We had the good fortune of connecting with Dan Bynum and we’ve shared our conversation below.
Hi Dan, we’d love to hear about how you approach risk and risk-taking
I think there are degrees of risk in everything. So, understanding it can’t ever be completely avoided, I try to be mindful of my options and choose the risks worth taking. As it relates most directly to my career, I always seem to lean towards risking my financial security for the reward of enjoying what I do every day. I’ve always opted for the freedom to choose my projects. I’ve spent the last 15+ years working as a recording engineer, a live sound engineer, and a tour manager. It’s mostly freelance, so financial security isn’t guaranteed, but I’ve always been able to line up more than enough work to live comfortably. That was the case, at least, until last year when the pandemic started and my industry shut down; a risk of working in live entertainment not many could have foreseen. I found myself at home with a seemingly endless amount of free time. It pushed me to explore ways to be creative outside of the music business, which ended up becoming what is now my ceramic practice. A path I never planned, but one that has thoroughly consumed me.
Let’s talk shop? Tell us more about your career, what can you share with our community?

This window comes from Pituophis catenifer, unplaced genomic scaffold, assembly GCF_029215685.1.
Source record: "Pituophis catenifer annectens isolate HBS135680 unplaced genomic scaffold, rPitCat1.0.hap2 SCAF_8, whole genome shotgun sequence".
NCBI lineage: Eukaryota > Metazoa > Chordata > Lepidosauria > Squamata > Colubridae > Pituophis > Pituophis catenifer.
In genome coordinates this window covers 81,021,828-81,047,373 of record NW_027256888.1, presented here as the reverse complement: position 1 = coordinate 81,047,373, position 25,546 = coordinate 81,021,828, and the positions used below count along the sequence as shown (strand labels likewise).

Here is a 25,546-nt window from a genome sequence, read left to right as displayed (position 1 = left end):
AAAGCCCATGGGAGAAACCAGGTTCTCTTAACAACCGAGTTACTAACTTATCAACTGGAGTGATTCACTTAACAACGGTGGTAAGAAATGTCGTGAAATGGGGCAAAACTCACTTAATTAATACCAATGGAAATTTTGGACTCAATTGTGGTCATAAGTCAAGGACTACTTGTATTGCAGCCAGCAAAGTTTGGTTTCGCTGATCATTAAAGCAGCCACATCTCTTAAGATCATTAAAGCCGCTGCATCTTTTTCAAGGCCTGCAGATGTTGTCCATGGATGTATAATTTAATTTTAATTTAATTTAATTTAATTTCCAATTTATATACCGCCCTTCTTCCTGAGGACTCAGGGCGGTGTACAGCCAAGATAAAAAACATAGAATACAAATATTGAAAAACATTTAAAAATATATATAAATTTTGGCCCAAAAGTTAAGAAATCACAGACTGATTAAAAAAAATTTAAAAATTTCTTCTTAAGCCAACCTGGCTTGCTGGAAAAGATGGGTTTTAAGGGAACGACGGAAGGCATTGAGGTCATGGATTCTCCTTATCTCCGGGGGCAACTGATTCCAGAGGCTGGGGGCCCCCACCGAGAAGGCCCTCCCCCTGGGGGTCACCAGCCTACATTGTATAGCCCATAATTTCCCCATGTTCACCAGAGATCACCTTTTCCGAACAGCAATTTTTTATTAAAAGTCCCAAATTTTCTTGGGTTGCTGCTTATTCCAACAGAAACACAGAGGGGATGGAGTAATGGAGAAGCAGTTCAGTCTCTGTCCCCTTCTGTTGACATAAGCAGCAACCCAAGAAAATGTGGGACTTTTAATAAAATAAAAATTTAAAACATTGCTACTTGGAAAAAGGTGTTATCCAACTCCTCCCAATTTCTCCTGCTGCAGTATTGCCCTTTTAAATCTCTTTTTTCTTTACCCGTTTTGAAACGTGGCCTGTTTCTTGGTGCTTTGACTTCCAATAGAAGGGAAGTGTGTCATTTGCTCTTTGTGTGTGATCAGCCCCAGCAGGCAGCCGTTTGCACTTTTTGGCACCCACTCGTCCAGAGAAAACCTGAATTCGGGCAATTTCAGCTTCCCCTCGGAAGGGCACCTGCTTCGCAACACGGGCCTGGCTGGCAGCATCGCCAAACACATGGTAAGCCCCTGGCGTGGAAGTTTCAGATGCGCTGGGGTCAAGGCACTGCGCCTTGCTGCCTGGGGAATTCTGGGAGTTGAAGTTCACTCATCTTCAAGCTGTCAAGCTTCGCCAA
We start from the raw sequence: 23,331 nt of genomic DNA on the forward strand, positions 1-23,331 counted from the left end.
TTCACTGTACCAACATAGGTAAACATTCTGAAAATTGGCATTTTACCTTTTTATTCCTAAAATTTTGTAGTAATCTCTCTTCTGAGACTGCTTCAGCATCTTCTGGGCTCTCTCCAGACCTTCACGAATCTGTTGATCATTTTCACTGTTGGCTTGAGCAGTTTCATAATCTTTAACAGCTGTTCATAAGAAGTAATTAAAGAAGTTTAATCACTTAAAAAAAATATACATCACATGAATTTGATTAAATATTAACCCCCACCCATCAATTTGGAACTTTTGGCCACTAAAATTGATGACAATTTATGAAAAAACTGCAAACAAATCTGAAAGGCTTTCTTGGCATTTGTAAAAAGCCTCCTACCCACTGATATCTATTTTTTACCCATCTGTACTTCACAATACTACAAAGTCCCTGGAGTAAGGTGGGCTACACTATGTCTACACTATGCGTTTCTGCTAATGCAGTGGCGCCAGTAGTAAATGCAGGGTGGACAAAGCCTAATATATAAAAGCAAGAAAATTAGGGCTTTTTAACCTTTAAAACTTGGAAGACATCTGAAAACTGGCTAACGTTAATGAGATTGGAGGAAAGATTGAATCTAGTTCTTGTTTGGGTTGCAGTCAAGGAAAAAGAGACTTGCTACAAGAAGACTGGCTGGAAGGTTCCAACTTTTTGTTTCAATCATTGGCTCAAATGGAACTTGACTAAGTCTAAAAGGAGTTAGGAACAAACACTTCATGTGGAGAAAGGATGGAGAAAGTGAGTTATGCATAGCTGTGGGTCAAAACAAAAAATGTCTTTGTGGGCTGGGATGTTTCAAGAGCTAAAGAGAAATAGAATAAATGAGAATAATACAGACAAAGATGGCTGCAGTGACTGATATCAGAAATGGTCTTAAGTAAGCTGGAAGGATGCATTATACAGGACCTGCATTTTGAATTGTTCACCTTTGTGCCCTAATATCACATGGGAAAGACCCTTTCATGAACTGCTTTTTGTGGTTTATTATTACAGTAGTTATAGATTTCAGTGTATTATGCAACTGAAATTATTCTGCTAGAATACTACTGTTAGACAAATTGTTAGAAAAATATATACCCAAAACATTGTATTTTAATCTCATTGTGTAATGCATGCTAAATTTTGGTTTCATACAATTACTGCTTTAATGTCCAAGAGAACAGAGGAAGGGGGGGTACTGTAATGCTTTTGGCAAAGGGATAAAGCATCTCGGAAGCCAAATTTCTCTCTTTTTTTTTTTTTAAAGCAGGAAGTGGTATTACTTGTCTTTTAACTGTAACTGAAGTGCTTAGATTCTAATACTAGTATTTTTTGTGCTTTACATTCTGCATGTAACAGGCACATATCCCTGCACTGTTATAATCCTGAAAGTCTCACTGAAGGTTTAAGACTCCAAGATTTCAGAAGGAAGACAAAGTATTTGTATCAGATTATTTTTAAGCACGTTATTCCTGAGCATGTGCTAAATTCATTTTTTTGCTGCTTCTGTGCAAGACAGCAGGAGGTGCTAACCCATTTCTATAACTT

I love the hand-building process. I prefer organic, asymmetrical forms to those that feel too perfect or mass produced. My interest in this started a bit selfishly. I wanted to create pieces that were more specific to my tastes as opposed to what would typically be available in stores. I made pots for my plants, catch-all dishes for tabletops and dressers, etc. As I experimented with more abstract forms, textures, glazes, and glass, I began to develop a personal voice for my work. I’ve had to learn a ton since coming to this with only distant memories of trying it in a high school art class. My skills for hunting down tips and techniques on internet forums have grown much sharper. I’ve also had to become more patient, as the process of taking an idea to a finished product takes several days, and rarely turns out as expected the first time. Over time, friends and family began encouraging me to share my work more publicly. I created an Instagram, which led to more interest and purchase inquiries. About a month ago, I launched my website, which serves as an online gallery for my work, and offers visitors the chance to purchase any available pieces. I’m still experimenting through trial and error, and working my way through this first venture in e-commerce. But I work at my own pace, and the fact that it’s a fun, creative pursuit keeps me coming back day after day.
If you had a friend visiting you, what are some of the local spots you’d want to take them around to?
Ok, here are some highlights… Dinner outdoors at Salazar for tacos and margs. Sushi from Sushi Go 55 in Little Tokyo. Drinks and live jazz at ETA in Highland Park. Live bands and dance nights at The Echo and The Regent Theatre. Driving up the 2 for hiking in the Angeles Forest. An afternoon walking around Huntington Gardens. Checking out art at the Norton Simon Museum. Catching at least one game at Dodger stadium. And finally, Swingers in Hollywood any time we need a good diner. Who else deserves some credit and recognition?
I want to shoutout my girlfriend, Samantha Greenfeld. She’s an amazing artist and she opened her studio to me when I needed a space to “work from home.” Having her to discuss ideas with, and whose critiques I trust, has allowed me to progress at my craft much more quickly than had I been on my own.
Dan Bynum, Samantha Greenfeld